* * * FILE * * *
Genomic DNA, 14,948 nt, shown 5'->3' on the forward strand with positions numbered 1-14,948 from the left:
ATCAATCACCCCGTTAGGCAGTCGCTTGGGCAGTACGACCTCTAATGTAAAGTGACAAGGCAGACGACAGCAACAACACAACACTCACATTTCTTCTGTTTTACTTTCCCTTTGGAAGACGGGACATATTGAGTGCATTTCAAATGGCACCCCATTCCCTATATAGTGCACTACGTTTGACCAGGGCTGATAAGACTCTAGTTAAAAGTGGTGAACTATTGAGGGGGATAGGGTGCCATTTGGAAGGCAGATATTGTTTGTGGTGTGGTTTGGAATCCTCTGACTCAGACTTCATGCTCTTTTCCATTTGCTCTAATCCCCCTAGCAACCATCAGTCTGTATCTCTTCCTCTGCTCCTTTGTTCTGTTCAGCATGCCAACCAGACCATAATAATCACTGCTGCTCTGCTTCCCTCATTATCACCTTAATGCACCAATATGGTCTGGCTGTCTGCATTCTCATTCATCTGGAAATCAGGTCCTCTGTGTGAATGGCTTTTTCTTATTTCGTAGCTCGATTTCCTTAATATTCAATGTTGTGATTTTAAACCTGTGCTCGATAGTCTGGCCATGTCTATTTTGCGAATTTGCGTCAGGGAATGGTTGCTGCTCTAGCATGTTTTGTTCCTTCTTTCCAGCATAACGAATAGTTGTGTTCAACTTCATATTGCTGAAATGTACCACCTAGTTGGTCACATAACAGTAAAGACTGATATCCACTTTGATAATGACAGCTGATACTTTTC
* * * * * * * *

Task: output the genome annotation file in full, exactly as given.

Genomic DNA, 14,948 nt, shown 5'->3' on the forward strand with positions numbered 1-14,948 from the left:
ATCAATCACCCCGTTAGGCAGTCGCTTGGGCAGTACGACCTCTAATGTAAAGTGACAAGGCAGACGACAGCAACAACACAACACTCACATTTCTTCTGTTTTACTTTCCCTTTGGAAGACGGGACATATTGAGTGCATTTCAAATGGCACCCCATTCCCTATATAGTGCACTACGTTTGACCAGGGCTGATAAGACTCTAGTTAAAAGTGGTGAACTATTGAGGGGGATAGGGTGCCATTTGGAAGGCAGATATTGTTTGTGGTGTGGTTTGGAATCCTCTGACTCAGACTTCATGCTCTTTTCCATTTGCTCTAATCCCCCTAGCAACCATCAGTCTGTATCTCTTCCTCTGCTCCTTTGTTCTGTTCAGCATGCCAACCAGACCATAATAATCACTGCTGCTCTGCTTCCCTCATTATCACCTTAATGCACCAATATGGTCTGGCTGTCTGCATTCTCATTCATCTGGAAATCAGGTCCTCTGTGTGAATGGCTTTTTCTTATTTCGTAGCTCGATTTCCTTAATATTCAATGTTGTGATTTTAAACCTGTGCTCGATAGTCTGGCCATGTCTATTTTGCGAATTTGCGTCAGGGAATGGTTGCTGCTCTAGCATGTTTTGTTCCTTCTTTCCAGCATAACGAATAGTTGTGTTCAACTTCATATTGCTGAAATGTACCACCTAGTTGGTCACATAACAGTAAAGACTGATATCCACTTTGATAATGACAGCTGATACTTTTC